Votorantim Cimentos North America (VCNA) is testing carbon capture and storage/elimination technologies and using lower-carbon fuels to power its plants.
In a unique approach to carbon capture, VCNA’s St Marys Cement is exploring the use of algae as a solution. The company is piloting a program using a bio-reactor filled with algae, which feed on light and carbon dioxide (CO2). By directing a stream of the plant’s CO2 emissions into the bio-reactor, the algae effectively consume a portion of the emissions as they use it for their photosynthesis. Furthering their usefulness in the process, algae could one day serve as a source of biofuel for the plant. While the pilot is being conducted at a much smaller scale, it’s an interesting example of how emissions can potentially be put into a circular system and essentially recycled as fuel. The algae can also be used by other industries as feed for animals or for pharmaceutical purposes.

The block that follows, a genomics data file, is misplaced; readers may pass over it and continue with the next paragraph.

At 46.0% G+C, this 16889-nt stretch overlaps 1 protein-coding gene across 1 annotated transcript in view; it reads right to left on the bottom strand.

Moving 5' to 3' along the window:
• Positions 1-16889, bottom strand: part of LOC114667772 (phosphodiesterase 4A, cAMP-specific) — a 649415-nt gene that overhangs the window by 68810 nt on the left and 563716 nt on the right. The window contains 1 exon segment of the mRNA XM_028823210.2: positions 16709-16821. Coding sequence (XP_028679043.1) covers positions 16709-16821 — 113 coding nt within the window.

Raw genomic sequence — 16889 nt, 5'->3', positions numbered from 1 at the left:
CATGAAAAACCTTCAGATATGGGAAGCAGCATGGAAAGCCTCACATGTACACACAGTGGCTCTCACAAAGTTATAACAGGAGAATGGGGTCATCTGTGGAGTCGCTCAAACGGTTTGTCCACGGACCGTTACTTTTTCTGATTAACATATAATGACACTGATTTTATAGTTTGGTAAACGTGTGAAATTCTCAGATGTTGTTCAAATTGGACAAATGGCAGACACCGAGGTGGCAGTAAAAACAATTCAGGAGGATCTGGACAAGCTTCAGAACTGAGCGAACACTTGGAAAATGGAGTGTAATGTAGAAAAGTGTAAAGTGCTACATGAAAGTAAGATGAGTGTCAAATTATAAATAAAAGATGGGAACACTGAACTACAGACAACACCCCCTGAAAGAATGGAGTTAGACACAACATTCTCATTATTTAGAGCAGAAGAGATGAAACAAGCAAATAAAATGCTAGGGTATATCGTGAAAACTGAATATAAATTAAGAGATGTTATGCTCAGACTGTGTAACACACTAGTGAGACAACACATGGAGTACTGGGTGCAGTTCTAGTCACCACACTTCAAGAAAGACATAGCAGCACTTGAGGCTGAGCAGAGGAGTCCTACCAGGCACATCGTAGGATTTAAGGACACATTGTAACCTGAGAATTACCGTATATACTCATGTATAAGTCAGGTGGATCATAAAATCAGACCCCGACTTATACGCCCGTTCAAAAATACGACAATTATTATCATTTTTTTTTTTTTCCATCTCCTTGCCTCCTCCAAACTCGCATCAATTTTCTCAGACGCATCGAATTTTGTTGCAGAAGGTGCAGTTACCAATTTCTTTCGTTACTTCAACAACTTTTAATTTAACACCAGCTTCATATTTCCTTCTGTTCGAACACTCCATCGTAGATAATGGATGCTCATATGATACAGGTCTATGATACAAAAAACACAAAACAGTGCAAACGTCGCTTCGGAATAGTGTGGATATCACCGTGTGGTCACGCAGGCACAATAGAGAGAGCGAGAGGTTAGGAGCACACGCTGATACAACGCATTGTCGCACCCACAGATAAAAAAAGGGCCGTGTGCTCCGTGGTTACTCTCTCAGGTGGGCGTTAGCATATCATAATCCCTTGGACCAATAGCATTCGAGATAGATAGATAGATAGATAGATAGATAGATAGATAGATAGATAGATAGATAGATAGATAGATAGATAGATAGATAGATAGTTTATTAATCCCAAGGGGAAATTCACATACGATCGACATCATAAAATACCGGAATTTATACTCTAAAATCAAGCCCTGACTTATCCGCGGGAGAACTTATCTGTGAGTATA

In addition to the bio-reactor pilot, St Marys Cement is exploring the use of other available, lower-carbon fuels. Using non-hazardous waste materials as a source of fuel not only reduces a cement plant’s carbon footprint but also helps address the nation’s issues with excess waste. Diverting materials from landfills prevents the release of methane, which is up to 80 times more dangerous than CO2 – and gives previously discarded materials a place in the circular economy. St Marys Cement is already using lower-carbon fuels at its plants. In 2021, another St Marys Cement plant took steps to apply for a license to substitute available fuel stocks for part of its coal, gas and petcoke fuel mix. The company hopes to continue implementing these fuel solutions across all of its plants.